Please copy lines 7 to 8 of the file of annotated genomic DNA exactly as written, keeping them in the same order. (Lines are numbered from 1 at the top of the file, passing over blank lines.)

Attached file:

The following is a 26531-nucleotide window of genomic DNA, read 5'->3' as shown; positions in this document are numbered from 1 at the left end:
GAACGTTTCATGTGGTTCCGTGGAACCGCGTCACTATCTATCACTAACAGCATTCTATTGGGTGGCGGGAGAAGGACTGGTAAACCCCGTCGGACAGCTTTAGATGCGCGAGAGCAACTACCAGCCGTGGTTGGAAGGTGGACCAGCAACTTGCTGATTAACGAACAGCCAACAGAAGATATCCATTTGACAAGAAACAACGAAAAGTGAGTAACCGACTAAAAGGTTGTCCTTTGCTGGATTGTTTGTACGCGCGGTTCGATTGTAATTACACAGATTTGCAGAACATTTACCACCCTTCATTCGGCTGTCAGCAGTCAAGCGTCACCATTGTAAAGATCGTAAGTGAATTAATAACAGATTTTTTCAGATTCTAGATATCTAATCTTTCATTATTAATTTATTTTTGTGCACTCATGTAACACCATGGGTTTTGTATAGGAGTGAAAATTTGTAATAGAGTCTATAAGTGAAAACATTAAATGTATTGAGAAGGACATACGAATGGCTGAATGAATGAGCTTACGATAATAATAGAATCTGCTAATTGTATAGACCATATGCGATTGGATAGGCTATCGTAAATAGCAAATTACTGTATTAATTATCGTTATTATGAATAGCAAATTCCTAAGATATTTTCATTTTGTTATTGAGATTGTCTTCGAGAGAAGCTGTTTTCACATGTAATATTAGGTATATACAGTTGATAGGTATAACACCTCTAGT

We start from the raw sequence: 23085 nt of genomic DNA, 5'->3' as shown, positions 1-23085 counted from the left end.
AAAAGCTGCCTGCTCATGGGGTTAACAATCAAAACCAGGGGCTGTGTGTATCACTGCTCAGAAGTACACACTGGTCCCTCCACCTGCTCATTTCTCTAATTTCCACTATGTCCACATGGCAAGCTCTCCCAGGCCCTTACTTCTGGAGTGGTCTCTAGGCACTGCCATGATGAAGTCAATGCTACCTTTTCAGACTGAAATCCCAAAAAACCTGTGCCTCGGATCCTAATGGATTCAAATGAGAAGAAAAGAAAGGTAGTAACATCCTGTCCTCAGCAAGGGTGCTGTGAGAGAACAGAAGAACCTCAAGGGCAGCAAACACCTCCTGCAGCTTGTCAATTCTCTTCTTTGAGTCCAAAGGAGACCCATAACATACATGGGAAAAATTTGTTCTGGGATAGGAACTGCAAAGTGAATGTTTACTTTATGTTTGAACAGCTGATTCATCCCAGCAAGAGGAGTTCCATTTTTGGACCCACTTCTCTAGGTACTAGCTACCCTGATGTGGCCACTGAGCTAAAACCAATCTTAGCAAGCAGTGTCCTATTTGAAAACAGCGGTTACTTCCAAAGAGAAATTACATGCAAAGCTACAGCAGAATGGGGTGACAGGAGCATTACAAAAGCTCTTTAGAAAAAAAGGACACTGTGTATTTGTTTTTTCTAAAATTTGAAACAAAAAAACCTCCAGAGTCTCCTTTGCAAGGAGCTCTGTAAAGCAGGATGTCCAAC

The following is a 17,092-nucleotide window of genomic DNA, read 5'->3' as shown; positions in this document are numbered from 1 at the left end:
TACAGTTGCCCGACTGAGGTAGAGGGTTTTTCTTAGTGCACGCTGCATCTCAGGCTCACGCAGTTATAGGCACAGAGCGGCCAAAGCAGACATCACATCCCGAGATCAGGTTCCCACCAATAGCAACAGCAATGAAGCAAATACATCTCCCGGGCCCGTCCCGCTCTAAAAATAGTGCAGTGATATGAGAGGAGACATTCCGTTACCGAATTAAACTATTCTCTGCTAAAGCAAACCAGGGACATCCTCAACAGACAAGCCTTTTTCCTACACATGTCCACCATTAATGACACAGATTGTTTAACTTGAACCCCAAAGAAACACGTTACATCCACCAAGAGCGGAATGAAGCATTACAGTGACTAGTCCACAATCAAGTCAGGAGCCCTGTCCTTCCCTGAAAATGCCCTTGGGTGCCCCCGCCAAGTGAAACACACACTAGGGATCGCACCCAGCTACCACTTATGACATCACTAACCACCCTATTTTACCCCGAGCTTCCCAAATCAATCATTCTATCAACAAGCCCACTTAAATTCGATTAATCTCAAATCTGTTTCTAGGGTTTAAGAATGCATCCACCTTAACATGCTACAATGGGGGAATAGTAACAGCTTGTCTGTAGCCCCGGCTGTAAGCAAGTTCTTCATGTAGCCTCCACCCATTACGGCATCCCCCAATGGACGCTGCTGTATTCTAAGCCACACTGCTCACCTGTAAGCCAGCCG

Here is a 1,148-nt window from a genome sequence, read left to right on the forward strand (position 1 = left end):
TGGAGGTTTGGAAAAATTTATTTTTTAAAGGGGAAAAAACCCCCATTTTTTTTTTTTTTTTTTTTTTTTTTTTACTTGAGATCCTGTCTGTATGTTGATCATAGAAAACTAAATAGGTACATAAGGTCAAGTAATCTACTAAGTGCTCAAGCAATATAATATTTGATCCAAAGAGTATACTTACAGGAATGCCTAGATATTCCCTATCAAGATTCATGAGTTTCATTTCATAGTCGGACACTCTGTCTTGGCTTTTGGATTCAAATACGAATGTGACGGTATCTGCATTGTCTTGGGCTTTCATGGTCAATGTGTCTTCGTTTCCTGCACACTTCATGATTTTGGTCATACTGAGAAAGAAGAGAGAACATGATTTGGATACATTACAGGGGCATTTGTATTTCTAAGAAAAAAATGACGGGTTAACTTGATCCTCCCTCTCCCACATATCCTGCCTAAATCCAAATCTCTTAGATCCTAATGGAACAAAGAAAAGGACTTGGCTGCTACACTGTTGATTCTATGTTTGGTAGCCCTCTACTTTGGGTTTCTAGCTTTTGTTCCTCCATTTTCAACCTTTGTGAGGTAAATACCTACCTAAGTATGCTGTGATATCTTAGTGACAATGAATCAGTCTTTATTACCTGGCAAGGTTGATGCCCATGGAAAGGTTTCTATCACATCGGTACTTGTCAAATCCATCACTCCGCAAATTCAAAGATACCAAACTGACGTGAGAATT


Here is a 1,148-nt window from a genome sequence, read left to right on the forward strand (position 1 = left end):
TGGAGGTTTGGAAAAATTTATTTTTTAAAGGGGAAAAAACCCCCATTTTTTTTTTTTTTTTTTTTTTTTTTTTACTTGAGATCCTGTCTGTATGTTGATCATAGAAAACTAAATAGGTACATAAGGTCAAGTAATCTACTAAGTGCTCAAGCAATATAATATTTGATCCAAAGAGTATACTTACAGGAATGCCTAGATATTCCCTATCAAGATTCATGAGTTTCATTTCATAGTCGGACACTCTGTCTTGGCTTTTGGATTCAAATACGAATGTGACGGTATCTGCATTGTCTTGGGCTTTCATGGTCAATGTGTCTTCGTTTCCTGCACACTTCATGATTTTGGTCATACTGAGAAAGAAGAGAGAACATGATTTGGATACATTACAGGGGCATTTGTATTTCTAAGAAAAAAATGACGGGTTAACTTGATCCTCCCTCTCCCACATATCCTGCCTAAATCCAAATCTCTTAGATCCTAATGGAACAAAGAAAAGGACTTGGCTGCTACACTGTTGATTCTATGTTTGGTAGCCCTCTACTTTGGGTTTCTAGCTTTTGTTCCTCCATTTTCAACCTTTGTGAGGTAAATACCTACCTAAGTATGCTGTGATATCTTAGTGACAATGAATCAGTCTTTATTACCTGGCAAGGTTGATGCCCATGGAAAGGTTTCTATCACATCGGTACTTGTCAAATCCATCACTCCGCAAATTCAAAGATACCAAACTGACGTGAGAATT